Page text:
"Because of that" in English typically occurs when the cause is described before the effect. In contrast, it seems like что is connected to the upcoming clause rather than the preceding one, since in this example хочет есть is the reason он работает, so the proposition <that he wants to eat> is the "because" for his working. But the observation that he works is noticed before the reason is given, so in the sentence it comes first


        https://www.duolingo.com/profile/Rpoole15

        I see you do Spanish, too. Think of it as "que" in Spanish to some extent. It means what and that and you can add it onto other words for new meanings, such as the phrase "Tener que..."


        https://www.duolingo.com/profile/Corbillard

        It seems to work like the French "parce que". Italian and spanish have the same structure with "perché" and "porque". It is very interesting how Russian sometimes seems so close to latin languages !


        https://www.duolingo.com/profile/Greentchr

        Can someone explain ест and есть? I thought that ест meant eat, and есть was 'there is'...


        https://www.duolingo.com/profile/bonapard

        есть it is infinitive (to eat) I want to eat- я хочу есть;ты хочешь есть, все хотят есть.


        https://www.duolingo.com/profile/kdammers

        So the infintive of to eat is the same as the 3rd p. sg. of to be?


        https://www.duolingo.com/profile/bonapard

        Yes, and sometimes for 1st, 2nd, plural. Я такая, какая есть. У нас есть возможность.


        https://www.duolingo.com/profile/sarahvogler

        That is a really good reason to work


        https://www.duolingo.com/profile/Psittacosis

        Can the он appear in the second clause? Such as "Он работает, потому что он хочет есть."


        https://www.duolingo.com/profile/Kundoo

        Yes, but it's usualy omited. In Russian it's considered bad form to repeat the same word in one sentence, even if it's just a pronoun.


        https://www.duolingo.com/profile/maddymvr

        I learnt that the construction "хотеть есть" is often used to mean "to be hungry". I understand that that's not really the point of this sentence, but could it mean that technically?


        https://www.duolingo.com/profile/Oemerich

        I wondered that, too...


        https://www.duolingo.com/profile/Chancegardener

        interesting reason why someone would work :-)


        https://www.duolingo.com/profile/engendroman

        In Argentins we ssy it differently: El que no llora, no mama. The baby that does not cry is not fed. I guess our culture doesnt really appreciate work....


        https://www.duolingo.com/profile/JorgeTodes

        The squeaky wheel gets the grease.


        https://www.duolingo.com/profile/danielchall

        Yet that saying is still very true in many situations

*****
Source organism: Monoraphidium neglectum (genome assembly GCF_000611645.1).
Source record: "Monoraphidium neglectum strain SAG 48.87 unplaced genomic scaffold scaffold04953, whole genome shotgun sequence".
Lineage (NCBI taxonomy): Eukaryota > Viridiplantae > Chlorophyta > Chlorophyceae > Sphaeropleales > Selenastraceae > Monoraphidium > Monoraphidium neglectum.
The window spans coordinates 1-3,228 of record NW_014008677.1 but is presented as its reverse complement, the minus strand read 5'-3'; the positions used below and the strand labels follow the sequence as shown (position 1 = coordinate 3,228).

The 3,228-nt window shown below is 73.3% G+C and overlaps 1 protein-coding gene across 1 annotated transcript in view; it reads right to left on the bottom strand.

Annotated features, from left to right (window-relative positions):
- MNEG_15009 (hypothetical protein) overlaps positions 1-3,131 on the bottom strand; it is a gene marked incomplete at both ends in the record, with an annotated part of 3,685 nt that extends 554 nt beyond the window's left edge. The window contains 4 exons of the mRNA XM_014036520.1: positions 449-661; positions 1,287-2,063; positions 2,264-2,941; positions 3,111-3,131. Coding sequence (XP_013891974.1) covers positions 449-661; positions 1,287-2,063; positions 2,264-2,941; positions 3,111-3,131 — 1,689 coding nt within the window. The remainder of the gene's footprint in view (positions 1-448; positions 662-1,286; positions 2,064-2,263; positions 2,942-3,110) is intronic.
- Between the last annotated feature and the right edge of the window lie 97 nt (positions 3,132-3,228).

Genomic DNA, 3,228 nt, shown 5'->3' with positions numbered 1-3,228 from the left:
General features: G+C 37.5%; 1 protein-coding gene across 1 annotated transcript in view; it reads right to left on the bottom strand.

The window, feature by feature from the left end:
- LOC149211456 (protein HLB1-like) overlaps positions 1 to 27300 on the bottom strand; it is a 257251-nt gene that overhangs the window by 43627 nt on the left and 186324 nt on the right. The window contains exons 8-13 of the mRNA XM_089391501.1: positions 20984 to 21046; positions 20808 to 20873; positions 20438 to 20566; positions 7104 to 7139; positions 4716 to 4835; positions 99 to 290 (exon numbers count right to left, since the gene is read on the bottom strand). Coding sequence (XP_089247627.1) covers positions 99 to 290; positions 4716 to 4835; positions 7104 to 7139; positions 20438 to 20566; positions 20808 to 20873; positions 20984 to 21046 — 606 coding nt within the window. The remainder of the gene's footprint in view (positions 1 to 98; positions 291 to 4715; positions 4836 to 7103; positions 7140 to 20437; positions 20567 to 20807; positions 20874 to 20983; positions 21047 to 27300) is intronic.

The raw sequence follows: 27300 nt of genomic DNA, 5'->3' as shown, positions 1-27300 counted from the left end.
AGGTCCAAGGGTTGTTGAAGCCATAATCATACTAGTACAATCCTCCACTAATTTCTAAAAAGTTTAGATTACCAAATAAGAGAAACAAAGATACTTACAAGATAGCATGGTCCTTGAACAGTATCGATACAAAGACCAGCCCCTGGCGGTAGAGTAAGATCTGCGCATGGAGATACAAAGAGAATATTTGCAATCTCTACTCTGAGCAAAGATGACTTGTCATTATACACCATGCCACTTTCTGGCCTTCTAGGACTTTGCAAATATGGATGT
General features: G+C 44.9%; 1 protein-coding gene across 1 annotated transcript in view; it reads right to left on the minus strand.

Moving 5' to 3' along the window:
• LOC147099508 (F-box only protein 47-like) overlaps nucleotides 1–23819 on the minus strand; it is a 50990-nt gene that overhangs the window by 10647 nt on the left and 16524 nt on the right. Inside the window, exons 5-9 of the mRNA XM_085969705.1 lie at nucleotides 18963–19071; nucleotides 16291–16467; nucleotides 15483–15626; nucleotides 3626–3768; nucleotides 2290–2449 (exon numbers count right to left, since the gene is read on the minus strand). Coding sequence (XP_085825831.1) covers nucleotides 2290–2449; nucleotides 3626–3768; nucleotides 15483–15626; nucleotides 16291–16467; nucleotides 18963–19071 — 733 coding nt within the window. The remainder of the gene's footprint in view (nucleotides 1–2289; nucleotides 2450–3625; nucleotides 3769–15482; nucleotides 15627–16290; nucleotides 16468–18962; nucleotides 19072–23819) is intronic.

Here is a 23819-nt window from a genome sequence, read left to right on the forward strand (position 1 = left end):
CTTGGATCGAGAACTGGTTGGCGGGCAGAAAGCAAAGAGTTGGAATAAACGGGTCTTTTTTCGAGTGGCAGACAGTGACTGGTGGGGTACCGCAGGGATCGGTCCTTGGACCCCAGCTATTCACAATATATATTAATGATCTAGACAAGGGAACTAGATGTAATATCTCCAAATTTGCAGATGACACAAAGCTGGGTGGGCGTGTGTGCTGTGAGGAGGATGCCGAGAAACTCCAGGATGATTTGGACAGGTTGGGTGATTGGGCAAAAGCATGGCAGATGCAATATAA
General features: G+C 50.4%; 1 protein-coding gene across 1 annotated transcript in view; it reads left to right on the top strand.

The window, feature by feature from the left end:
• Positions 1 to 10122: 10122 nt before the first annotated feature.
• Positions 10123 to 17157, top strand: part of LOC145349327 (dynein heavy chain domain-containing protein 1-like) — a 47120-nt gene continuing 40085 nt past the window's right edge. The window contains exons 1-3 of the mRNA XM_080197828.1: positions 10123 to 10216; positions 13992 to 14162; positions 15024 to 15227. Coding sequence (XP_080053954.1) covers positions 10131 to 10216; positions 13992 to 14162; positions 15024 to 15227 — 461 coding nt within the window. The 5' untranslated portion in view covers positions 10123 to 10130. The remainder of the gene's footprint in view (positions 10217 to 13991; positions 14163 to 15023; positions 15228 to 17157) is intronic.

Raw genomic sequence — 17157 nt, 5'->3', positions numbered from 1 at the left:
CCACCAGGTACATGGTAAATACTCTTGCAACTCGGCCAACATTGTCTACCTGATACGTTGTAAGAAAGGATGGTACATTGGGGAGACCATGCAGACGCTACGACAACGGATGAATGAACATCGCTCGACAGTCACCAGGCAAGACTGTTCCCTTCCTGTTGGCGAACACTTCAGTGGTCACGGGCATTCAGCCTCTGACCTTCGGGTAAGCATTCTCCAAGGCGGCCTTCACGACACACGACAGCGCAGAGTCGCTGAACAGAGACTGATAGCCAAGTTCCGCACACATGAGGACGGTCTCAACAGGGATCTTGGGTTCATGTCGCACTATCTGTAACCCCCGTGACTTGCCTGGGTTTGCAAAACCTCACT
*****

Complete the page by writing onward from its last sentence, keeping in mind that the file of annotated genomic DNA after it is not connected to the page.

https://www.duolingo.com/profile/Mblazic

        потому in this sentence could be also translated as "since" not only "because" He works since he wants to eat.


        https://www.duolingo.com/profile/jQuasebarth

        Meanwhile, in French:

        "Je suis nu?"


        https://www.duolingo.com/profile/GabeIsStrong

        Just another day in Russia!


        https://www.duolingo.com/profile/HaythamHajir

        Are the examples inspired by Russian literature, or are they as gloomy in all languages?


        https://www.duolingo.com/profile/EEPixie

        Each course is developed by volunteers who speak the languages. Therefore each language tends to lean in vocab and phrases toward the culture of the language involved. They are all different.


        https://www.duolingo.com/profile/cerez00

        Is потому always in front of что?


        https://www.duolingo.com/profile/detailaddict

        By itself потому means "why", but followed by что the two words together mean "because".


        https://www.duolingo.com/profile/zirkul
        Mod
        Plus
        • 2162

        No! "Потому" does not mean "why". "Почему" means "why".
        "Потому" means "because" but it is rarely used by itself; the standard combination is "потому что", which is the proper Russian "because". The only example of "потому" used by itself, that comes to mind is this exchange, whereby the second person brushes the first one off:
        - Почему?
        - Потому!
        which is the exact equivalent of English
        - Why?
        - Because!


        https://www.duolingo.com/profile/detailaddict

        Thanks...that's something I apparently remember incorrectly from my self-teaching days. It was a risk posting that but I figured a real Russian-speaker would correct me if I were wrong. :)


        https://www.duolingo.com/profile/Renata715170

        Someone can give a work? I need to eat


        https://www.duolingo.com/profile/OMAR-O2

        :D sometimes it's pretty difficult to guess the right translation when you can't grasp the meaning behind


        https://www.duolingo.com/profile/OMAR-O2

        is the preposition потому always followed by что ?


        https://www.duolingo.com/profile/CarlosLeye1

        I think I already asked on another part of the course but can't remember, what is the difference between потому что and из за?


        https://www.duolingo.com/profile/pjunni

        Poor дима must work


        https://www.duolingo.com/profile/gokozen

        good enough reason lol